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10 MYTHS about CANNABIS That simply AREN’T TRUE!
10 false myths surrounding cannabis!
There are a lot of myths, both urban and otherwise, surrounding cannabis, and not all of them paint a rosy picture.
This is a shame, as this is not the 1950s and, frankly, so many of these myths are just a rehash, pun intended, of myths that go back years, comments made about cannabis that weren’t true then and which still aren’t true today.
Before commencing this list we’d like to mention our second channel – History HQ- if you enjoy our content and have an interest in history, make sure to check that out. We’ll leave a link in the description below!
The first myth is that cannabis use leads to an increase in crime. Our response to this is a word associated with what comes out of a bull’s backside.
If you want to criminalise cannabis use and then use cannabis statistics to say crime has increased, you might as well criminalise milk and then say milk use leads to an increase in crime.
There is no evidence correlating cannabis use with an increase in crime, though we will not deny that many criminals use cannabis.
However, there is a big difference between causation and correlation.
By the way, what are the figures relating to alcohol use and crime?
Funny how that doesn’t seem like such a hot topic.
Second, cannabis is a gateway drug.
Here we refer you to two oval objects that hang down between a bull’s hind legs to convey our sentiments.
There is zero evidence that smoking cannabis directly leads to taking heroin or crack cocaine, but more a case that cannabis is often the first drug encountered by those with a propensity to drug abuse.
Third, cannabis is an addictive drug.
It’s not, but even if it was, why is nicotine legal, when that is even more addictive, and nobody’s going to say that smoking’s good for you!
The chemicals in cannabis bear no resemblance to those in nicotine, cocaine or heroin that trigger devastating addiction invariably through the onset of chronic withdrawal symptoms.
Fourth, cannabis isn’t addictive at all.
We are all for the truth and not creating a list of myths that conveniently omit negative aspects of cannabis.
While it is not chronically addictive and generally doesn’t trigger horrendous withdrawal symptoms, it has been shown that for some, cannabis is addictive, though one is left questioning if the addiction is psychological or physiological in nature.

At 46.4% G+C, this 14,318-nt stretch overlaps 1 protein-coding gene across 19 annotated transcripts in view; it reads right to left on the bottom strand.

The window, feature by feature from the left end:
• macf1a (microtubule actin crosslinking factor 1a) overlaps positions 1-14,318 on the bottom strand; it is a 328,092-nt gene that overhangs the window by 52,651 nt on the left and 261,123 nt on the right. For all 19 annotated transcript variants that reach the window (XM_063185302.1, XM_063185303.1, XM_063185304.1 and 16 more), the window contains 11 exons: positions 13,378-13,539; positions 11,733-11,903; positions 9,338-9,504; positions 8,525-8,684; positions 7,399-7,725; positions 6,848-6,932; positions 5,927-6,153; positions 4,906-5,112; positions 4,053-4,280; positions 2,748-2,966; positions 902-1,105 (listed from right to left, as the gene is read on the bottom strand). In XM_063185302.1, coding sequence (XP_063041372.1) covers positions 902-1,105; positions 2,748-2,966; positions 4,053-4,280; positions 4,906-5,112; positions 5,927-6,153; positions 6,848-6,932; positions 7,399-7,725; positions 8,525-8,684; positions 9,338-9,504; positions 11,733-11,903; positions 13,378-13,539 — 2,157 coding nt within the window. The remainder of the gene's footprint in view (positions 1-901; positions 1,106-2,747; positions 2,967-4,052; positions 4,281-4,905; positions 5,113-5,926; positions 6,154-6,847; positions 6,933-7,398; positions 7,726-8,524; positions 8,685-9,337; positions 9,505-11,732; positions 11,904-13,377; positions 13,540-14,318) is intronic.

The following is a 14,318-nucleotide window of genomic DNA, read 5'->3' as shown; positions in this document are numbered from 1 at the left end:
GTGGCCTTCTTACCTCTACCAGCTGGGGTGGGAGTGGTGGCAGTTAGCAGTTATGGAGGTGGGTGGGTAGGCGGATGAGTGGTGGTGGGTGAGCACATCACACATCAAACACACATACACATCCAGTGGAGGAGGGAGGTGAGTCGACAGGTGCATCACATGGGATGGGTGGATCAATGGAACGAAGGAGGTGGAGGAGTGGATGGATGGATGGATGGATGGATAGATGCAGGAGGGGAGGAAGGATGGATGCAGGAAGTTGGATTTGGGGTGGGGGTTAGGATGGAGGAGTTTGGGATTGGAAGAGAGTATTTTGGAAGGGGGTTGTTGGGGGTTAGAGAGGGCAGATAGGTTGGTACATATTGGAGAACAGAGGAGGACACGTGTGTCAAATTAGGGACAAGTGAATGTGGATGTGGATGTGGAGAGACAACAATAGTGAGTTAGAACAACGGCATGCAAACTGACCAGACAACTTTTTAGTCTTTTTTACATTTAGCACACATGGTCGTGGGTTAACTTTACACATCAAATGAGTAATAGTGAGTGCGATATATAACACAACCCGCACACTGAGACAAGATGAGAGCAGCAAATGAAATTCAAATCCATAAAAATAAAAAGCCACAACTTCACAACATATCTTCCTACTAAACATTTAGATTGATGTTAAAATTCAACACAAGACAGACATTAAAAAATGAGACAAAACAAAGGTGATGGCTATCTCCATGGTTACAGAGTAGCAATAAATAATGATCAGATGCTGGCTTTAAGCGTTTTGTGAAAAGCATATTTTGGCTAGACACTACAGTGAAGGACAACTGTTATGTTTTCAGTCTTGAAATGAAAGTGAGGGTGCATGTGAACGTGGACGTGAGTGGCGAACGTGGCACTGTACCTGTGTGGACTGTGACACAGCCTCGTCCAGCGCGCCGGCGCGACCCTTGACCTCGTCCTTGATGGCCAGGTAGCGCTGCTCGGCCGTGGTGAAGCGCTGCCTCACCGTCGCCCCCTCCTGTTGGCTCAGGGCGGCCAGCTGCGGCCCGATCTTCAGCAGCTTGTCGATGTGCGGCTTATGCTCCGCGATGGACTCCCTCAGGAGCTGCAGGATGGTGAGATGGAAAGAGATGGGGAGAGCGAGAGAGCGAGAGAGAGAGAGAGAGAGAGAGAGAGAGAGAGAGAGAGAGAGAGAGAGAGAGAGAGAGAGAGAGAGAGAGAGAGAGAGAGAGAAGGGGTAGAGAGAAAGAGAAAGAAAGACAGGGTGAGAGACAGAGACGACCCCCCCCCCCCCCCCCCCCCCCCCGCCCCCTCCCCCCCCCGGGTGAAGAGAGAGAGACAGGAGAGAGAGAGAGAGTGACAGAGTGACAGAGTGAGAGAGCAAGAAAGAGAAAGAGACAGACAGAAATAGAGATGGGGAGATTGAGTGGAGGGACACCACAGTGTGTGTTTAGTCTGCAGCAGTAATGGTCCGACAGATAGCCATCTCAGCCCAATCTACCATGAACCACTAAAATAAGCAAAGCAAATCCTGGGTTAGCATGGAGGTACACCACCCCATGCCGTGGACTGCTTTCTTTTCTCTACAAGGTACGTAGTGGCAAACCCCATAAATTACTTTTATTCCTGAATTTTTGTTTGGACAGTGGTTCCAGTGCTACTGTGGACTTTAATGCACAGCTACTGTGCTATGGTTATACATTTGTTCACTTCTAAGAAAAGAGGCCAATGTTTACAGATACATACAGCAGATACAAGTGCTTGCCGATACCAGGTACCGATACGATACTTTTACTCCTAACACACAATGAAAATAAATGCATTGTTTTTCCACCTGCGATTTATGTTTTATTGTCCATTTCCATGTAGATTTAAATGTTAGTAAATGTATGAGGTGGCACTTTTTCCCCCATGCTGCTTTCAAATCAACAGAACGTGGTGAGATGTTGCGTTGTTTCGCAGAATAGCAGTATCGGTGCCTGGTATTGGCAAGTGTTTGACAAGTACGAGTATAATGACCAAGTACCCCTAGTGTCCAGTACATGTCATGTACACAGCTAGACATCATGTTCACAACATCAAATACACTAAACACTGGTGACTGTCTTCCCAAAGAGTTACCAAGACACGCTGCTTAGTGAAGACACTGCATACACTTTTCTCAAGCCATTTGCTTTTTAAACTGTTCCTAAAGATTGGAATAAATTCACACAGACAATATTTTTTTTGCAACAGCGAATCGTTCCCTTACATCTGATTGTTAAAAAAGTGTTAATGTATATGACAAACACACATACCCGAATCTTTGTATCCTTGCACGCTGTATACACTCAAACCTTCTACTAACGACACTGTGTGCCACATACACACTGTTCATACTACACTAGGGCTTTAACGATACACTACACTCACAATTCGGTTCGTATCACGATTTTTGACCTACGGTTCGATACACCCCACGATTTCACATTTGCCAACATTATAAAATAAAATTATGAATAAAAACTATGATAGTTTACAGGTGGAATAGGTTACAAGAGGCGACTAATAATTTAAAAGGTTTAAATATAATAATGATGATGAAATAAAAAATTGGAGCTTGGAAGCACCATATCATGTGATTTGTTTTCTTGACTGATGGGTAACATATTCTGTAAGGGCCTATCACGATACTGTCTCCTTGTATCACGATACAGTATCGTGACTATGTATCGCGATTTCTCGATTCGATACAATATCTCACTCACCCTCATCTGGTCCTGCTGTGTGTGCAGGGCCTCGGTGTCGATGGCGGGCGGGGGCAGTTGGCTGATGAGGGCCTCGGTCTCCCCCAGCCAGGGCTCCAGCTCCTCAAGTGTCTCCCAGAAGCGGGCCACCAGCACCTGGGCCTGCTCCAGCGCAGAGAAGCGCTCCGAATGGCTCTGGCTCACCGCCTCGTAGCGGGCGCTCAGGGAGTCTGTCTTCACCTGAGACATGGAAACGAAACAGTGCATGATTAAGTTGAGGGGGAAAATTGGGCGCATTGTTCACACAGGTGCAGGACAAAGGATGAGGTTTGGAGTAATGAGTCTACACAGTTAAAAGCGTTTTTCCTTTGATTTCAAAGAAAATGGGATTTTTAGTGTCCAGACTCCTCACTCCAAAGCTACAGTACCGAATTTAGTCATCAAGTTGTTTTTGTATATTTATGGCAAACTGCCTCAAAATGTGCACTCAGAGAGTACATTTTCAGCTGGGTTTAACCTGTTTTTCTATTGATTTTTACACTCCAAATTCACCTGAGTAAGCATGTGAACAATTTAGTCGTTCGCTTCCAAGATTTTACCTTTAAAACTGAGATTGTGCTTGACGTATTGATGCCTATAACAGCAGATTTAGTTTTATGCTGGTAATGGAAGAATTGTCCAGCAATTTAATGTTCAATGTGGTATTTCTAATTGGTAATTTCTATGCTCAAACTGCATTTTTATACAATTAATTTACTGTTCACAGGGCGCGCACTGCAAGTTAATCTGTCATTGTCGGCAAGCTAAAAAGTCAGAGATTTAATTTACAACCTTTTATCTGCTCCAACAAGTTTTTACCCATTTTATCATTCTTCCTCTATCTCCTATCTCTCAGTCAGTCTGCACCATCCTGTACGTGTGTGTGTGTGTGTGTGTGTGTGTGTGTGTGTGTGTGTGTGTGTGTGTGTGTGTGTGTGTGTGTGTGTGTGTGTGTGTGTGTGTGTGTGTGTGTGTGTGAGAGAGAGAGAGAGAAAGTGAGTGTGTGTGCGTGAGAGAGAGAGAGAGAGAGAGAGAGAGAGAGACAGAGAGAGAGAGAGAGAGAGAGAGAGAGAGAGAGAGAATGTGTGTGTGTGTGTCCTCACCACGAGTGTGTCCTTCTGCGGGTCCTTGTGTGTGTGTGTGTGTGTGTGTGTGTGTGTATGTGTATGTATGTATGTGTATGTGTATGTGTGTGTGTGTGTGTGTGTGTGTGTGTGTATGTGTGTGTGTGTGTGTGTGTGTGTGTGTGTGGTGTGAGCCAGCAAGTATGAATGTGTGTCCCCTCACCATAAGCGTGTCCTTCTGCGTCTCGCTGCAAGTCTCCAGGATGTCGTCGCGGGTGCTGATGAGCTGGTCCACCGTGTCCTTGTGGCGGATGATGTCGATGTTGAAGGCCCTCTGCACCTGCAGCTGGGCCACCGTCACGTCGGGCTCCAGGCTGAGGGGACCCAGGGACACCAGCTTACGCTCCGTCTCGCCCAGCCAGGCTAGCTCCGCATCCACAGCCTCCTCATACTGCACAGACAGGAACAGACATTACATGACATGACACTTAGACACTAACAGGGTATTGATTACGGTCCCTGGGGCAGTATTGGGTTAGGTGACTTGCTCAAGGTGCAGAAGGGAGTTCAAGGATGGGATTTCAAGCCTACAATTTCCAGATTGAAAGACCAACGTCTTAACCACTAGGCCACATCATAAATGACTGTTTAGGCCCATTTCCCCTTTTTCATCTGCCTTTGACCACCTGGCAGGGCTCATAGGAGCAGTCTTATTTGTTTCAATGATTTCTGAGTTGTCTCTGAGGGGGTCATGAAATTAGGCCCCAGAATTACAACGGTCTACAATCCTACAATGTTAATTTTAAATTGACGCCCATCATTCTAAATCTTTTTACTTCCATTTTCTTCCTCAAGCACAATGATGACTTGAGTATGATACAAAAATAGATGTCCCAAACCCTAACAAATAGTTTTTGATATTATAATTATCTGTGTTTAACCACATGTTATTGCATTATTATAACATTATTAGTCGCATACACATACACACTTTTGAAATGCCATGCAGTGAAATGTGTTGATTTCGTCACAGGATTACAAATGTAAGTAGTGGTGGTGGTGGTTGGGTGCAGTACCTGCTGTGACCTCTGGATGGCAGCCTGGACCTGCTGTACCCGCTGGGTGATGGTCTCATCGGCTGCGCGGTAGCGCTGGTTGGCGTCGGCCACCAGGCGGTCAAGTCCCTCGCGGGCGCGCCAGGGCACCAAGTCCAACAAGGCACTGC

By that, we mean, is it the mind or the body that develops an addiction.
Fifth, you can overdose on cannabis.
Now where’s that bull?
Unlike heroin and cocaine, there are no recorded incidents of someone overdosing and dying as a direct result of smoking cannabis, end of story!
Sixth, cannabis smokers are a bunch of lazy layabouts.
Hmmm. We are not a great fan of stereotypes, especially when they are wrong.
Sure, some people just want to curl up and go to sleep after a good smoke, but they probably do the same after a good drink.
Plenty of people use cannabis to help them fully relax, after which they feel refreshed and full of energy.
Certain strains of cannabis have been shown to increase creativity – it’s more a case of horses for courses.
Seventh, Sativa and Indica strains produce very different types of cannabis.
Curiously, it was growers who, accidentally, gave life to this myth.
In truth, two identical plants grown under different conditions can produce two batches of cannabis which have different effects.
So, more accurately, it isn’t the strain that matters, and in a bid to move away from this dichotomy, growers are now beginning to refer to chemovars, meaning chemical variety, which is what really influences the cannabis produced.
Eighth, we have the supposed fact that there isn’t such a thing as a cannabis hangover.
If you smoke heavily at night, chances are you’ll wake up with bloodshot eyes and brain fog.
If there is a difference, it would seem that the amount of alcohol you have to consume to get roughly the same effect as a cannabis high is likely to leave you with a hangover, while to get high smoking cannabis, but then stopping, will more likely see you wake up feeling bright-eyed and bushy tailed.
Nine, you don’t get withdrawal symptoms after regular cannabis use.
Actually, you do, only the symptoms tend to be relatively mild and are not of a severity where you crave a hit to get rid of the symptoms.
Think ‘uncomfortable and restless’ as opposed to ‘distressed and going out of your mind’.
Lastly, the longer you hold your breath when taking a hit, the bigger the high.
Bunkum, balderdash and twaddle, to use three rarely used expostulations these days.
You want a great high, smoke a lot of cannabis -THC enters your lungs almost immediately the moment you inhale, and after that, there’s none left to be absorbed.
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